Gay Teen Expelled From High School

What would you do if you were a closeted eighteen-year old senior in high school and your principal told your parents that you were gay?

James had created a gay teen outreach site for closeted teens to talk to eachother. A classmate outed him to the administration did the rest. Before the expulsion the school made James pull his site. They suggested if he complied they might allow him back. They didn’t and he was able to get it put up on a private server, which is costing him $200 a month. He thinks its worth it.

He’s contacted the ACLU who I hope will help him sue the shit out of Trinity Christian Academy.






5 responses to “Gay Teen Expelled From High School”

  1. Paulie Sabol Avatar

    Andy, thank you for blogging on this issue.

    While the Academy may be taking public funds for things such as Textbooks, this has been determined not to be a violation of the Establishment Clause of the U.S. Constitution AND thus, nor a reason to infringe upon the Free Exercise Clause (both provision of the First Amendment to the U.S. Constitution.

    However, if the argument is his rights to expression under protected free speech (another little right they slipped into the 1st amendment), there may be a case.

    What’s interesting is if there’s a right to privacy issue.

    Case law supports a schools search and seizure of a student’s personal property, locker, etc. Likewise, a minor tends to have limited privacy rights from parents. Finally, having posted on a web site may suggest he waived his rights to privacy (at least I’d argue that as an attorney for the defense).

    I’ll be eager to visit back and keep up on this issue.


  2. Andy Avatar

    That’s the clincher. What are his privacy rights – as a citizen as well as as a minor. And does the principal have any right to breach that privacy with his parents. That’s what finds me most disgusted. Sure, he’s expelled – that is terrible. But for a principal to out a student to his family is a huge and terrible betrayal.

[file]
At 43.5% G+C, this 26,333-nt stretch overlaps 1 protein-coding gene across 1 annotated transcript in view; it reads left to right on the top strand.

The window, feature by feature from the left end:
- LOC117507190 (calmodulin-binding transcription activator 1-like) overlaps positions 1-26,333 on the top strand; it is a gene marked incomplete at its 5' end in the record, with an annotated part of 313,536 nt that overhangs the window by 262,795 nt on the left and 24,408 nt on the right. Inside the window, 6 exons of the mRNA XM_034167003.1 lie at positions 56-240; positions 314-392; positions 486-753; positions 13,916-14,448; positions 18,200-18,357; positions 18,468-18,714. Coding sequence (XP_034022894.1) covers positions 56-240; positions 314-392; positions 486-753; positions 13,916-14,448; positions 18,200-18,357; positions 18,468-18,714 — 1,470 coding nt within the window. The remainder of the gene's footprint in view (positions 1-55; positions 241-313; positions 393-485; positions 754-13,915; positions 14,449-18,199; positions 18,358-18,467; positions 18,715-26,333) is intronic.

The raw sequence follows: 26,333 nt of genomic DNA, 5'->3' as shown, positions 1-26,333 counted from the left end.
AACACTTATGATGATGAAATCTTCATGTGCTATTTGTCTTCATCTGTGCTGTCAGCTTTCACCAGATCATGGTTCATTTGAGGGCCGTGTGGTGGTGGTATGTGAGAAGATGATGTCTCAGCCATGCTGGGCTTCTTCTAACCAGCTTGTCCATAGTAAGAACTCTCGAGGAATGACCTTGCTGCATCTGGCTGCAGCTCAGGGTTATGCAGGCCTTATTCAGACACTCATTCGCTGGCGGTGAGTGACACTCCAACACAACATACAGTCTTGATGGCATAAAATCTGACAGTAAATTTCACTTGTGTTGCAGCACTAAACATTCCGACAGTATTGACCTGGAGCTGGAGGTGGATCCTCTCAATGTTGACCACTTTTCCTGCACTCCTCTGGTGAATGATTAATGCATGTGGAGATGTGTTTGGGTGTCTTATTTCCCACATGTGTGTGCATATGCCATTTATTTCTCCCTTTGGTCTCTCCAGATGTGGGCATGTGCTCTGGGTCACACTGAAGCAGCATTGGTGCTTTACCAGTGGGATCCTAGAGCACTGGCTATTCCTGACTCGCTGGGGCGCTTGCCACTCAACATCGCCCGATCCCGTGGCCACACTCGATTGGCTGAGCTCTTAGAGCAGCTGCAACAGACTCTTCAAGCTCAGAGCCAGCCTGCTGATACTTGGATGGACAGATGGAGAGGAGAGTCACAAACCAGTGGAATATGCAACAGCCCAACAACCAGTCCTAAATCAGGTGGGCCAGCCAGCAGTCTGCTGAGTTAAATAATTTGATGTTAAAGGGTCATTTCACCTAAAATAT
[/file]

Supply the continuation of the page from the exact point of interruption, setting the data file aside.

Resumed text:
3. sam Avatar

    A comment on my blog about the issue:

    “TCA may be private, but they more than likely accept some federal funds and is thus subject to the Family Educational Rights and Privacy Act, aka FERPA. They violated his rights under the act when they told his parents. James is 18 and thus under the law has the right to deny his parent access to anything deemed to be an educational record if he so chooses. Since TCA considered this a discplinary matter, it is a educational record and when he told TCA officials not to tell his parents, they were obligated by law to follow that wish. In so far as the law is concerned, James would be in his full rights to rip TCA a new one as Sam advocates.”

  4. Brad Avatar

    Constitutional violations require State action (Congress shall make no law… blah blah blah.) TCA is a private school, thus, no constitutional violation, first amendment or otherwise. Any cause of action would need a statutory basis.

  5. Paulie Sabol Avatar

    I agree with Sam, I check out FERPA and it does seem that unless there’s a specific waiver, I don’t see any way this principal and school can be found not liable.

    Interesting, the whole art and life imitation thing is happening.

    I just watched a movie that I’ll be blogging on titled Chasing Holden.

    In this film, a young boy is 19 and recently released from a mental institution with the trite fascination with JD Salinger’s Catcher.

    What’s interesting is he decides to attend a private high school because his father is the Governor of New York. It happens to be the same school his brother when to. His brother who was outted at the school for being a homosexual. We learn as the movie goes on that the brother, Peter (interestingly?) is dead–likely by suicide or some other unnecessary risks exposed to because of his marginalization. And because his Dad had told him, “Having a faerie for a son would hurt him politically.”

    Interestingly, it was his brother’s love for Peter that got him in the asylum.

    Good film. Worthy. But an annoying possibility if it wasn’t for the Internet for this young man at this public school.

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